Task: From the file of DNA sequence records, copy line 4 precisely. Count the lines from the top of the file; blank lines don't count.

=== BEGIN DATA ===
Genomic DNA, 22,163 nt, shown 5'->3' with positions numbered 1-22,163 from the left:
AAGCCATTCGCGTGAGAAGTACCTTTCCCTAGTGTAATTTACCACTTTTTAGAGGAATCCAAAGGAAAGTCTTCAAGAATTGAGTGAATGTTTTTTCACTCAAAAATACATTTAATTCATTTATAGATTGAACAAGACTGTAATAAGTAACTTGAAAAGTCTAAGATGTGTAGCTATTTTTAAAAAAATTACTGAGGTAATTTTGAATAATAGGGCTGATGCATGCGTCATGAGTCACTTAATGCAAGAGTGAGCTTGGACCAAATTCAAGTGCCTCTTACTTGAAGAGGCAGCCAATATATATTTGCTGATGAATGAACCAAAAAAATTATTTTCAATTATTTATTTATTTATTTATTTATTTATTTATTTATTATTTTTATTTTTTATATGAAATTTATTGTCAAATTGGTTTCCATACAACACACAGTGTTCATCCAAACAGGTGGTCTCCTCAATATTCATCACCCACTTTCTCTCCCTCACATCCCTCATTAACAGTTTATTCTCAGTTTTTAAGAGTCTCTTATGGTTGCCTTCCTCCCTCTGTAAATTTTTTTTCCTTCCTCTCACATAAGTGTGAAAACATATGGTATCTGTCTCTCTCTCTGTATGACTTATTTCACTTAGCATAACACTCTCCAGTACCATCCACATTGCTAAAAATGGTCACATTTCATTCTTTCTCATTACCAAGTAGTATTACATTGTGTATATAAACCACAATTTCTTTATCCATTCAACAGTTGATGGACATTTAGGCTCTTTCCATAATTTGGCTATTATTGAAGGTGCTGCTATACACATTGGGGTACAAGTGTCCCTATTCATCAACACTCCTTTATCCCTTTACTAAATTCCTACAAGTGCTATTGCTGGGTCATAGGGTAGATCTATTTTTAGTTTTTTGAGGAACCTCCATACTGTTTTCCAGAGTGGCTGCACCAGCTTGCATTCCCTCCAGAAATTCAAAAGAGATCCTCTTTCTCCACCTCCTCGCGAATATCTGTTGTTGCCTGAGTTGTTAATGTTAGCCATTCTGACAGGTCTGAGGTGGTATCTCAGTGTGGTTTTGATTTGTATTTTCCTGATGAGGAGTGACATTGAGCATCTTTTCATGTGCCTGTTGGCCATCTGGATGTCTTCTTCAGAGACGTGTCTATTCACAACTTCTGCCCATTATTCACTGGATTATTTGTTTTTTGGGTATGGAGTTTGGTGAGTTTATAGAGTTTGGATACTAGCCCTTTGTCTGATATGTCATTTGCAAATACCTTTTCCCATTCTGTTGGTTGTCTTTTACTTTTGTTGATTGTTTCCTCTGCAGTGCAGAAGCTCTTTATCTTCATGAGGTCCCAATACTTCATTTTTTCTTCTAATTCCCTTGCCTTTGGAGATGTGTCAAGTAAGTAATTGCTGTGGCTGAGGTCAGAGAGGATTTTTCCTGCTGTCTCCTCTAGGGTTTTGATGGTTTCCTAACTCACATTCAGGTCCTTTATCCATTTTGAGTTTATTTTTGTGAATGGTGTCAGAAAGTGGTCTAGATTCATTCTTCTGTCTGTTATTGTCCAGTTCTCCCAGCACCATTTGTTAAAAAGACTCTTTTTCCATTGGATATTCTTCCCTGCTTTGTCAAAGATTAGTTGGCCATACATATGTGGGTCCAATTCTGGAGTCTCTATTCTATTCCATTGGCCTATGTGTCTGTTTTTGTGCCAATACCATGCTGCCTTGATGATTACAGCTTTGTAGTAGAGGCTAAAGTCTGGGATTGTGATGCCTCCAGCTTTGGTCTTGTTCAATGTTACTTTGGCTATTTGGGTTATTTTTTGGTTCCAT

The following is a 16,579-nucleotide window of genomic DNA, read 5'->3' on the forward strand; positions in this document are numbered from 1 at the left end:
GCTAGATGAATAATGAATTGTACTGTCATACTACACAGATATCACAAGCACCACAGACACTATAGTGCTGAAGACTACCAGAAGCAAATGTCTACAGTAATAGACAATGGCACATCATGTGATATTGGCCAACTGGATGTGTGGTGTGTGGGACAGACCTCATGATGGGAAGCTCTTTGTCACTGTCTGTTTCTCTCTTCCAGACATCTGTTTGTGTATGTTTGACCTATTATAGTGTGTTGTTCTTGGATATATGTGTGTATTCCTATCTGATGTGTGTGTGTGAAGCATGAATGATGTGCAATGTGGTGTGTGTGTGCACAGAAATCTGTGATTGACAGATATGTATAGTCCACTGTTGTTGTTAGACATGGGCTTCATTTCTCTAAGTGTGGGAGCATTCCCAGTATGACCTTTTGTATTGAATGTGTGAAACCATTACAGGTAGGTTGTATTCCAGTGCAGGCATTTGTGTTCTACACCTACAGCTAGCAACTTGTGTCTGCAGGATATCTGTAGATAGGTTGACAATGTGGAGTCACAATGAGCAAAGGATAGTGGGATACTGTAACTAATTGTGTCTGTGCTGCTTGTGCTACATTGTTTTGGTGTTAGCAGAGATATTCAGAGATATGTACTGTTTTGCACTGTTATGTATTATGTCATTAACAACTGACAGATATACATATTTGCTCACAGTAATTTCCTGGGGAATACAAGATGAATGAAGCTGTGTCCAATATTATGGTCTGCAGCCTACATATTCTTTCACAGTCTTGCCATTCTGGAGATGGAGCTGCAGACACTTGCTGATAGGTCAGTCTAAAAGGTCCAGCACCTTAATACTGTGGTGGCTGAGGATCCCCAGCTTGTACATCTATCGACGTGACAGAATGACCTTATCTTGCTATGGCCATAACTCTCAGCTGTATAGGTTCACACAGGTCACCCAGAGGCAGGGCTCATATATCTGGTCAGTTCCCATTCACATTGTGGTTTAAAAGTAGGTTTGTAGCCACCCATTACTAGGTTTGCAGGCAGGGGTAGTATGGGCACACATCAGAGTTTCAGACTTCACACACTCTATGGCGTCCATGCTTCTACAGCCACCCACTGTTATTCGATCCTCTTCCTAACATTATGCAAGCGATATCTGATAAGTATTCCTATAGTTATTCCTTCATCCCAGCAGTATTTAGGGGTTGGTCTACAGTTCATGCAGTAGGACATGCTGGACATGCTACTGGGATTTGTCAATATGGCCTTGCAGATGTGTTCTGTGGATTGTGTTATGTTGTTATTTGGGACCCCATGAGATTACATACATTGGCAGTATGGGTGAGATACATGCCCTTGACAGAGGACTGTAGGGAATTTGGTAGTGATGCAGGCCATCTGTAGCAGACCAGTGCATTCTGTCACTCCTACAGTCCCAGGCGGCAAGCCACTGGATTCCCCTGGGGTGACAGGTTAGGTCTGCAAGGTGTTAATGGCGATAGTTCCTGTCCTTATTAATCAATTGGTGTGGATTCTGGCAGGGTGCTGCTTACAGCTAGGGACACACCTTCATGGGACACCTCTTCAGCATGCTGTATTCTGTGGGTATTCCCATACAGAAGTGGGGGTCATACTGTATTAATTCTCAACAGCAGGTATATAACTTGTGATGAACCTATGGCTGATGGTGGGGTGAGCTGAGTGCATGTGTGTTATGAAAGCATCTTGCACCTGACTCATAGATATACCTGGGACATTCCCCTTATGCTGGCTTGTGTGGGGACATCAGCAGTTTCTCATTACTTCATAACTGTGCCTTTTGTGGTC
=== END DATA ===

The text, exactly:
GCTAGATGAATAATGAATTGTACTGTCATACTACACAGATATCACAAGCACCACAGACACTATAGTGCTGAAGACTACCAGAAGCAAATGTCTACAGTAATAGACAATGGCACATCATGTGATATTGGCCAACTGGATGTGTGGTGTGTGGGACAGACCTCATGATGGGAAGCTCTTTGTCACTGTCTGTTTCTCTCTTCCAGACATCTGTTTGTGTATGTTTGACCTATTATAGTGTGTTGTTCTTGGATATATGTGTGTATTCCTATCTGATGTGTGTGTGTGAAGCATGAATGATGTGCAATGTGGTGTGTGTGTGCACAGAAATCTGTGATTGACAGATATGTATAGTCCACTGTTGTTGTTAGACATGGGCTTCATTTCTCTAAGTGTGGGAGCATTCCCAGTATGACCTTTTGTATTGAATGTGTGAAACCATTACAGGTAGGTTGTATTCCAGTGCAGGCATTTGTGTTCTACACCTACAGCTAGCAACTTGTGTCTGCAGGATATCTGTAGATAGGTTGACAATGTGGAGTCACAATGAGCAAAGGATAGTGGGATACTGTAACTAATTGTGTCTGTGCTGCTTGTGCTACATTGTTTTGGTGTTAGCAGAGATATTCAGAGATATGTACTGTTTTGCACTGTTATGTATTATGTCATTAACAACTGACAGATATACATATTTGCTCACAGTAATTTCCTGGGGAATACAAGATGAATGAAGCTGTGTCCAATATTATGGTCTGCAGCCTACATATTCTTTCACAGTCTTGCCATTCTGGAGATGGAGCTGCAGACACTTGCTGATAGGTCAGTCTAAAAGGTCCAGCACCTTAATACTGTGGTGGCTGAGGATCCCCAGCTTGTACATCTATCGACGTGACAGAATGACCTTATCTTGCTATGGCCATAACTCTCAGCTGTATAGGTTCACACAGGTCACCCAGAGGCAGGGCTCATATATCTGGTCAGTTCCCATTCACATTGTGGTTTAAAAGTAGGTTTGTAGCCACCCATTACTAGGTTTGCAGGCAGGGGTAGTATGGGCACACATCAGAGTTTCAGACTTCACACACTCTATGGCGTCCATGCTTCTACAGCCACCCACTGTTATTCGATCCTCTTCCTAACATTATGCAAGCGATATCTGATAAGTATTCCTATAGTTATTCCTTCATCCCAGCAGTATTTAGGGGTTGGTCTACAGTTCATGCAGTAGGACATGCTGGACATGCTACTGGGATTTGTCAATATGGCCTTGCAGATGTGTTCTGTGGATTGTGTTATGTTGTTATTTGGGACCCCATGAGATTACATACATTGGCAGTATGGGTGAGATACATGCCCTTGACAGAGGACTGTAGGGAATTTGGTAGTGATGCAGGCCATCTGTAGCAGACCAGTGCATTCTGTCACTCCTACAGTCCCAGGCGGCAAGCCACTGGATTCCCCTGGGGTGACAGGTTAGGTCTGCAAGGTGTTAATGGCGATAGTTCCTGTCCTTATTAATCAATTGGTGTGGATTCTGGCAGGGTGCTGCTTACAGCTAGGGACACACCTTCATGGGACACCTCTTCAGCATGCTGTATTCTGTGGGTATTCCCATACAGAAGTGGGGGTCATACTGTATTAATTCTCAACAGCAGGTATATAACTTGTGATGAACCTATGGCTGATGGTGGGGTGAGCTGAGTGCATGTGTGTTATGAAAGCATCTTGCACCTGACTCATAGATATACCTGGGACATTCCCCTTATGCTGGCTTGTGTGGGGACATCAGCAGTTTCTCATTACTTCATAACTGTGCCTTTTGTGGTC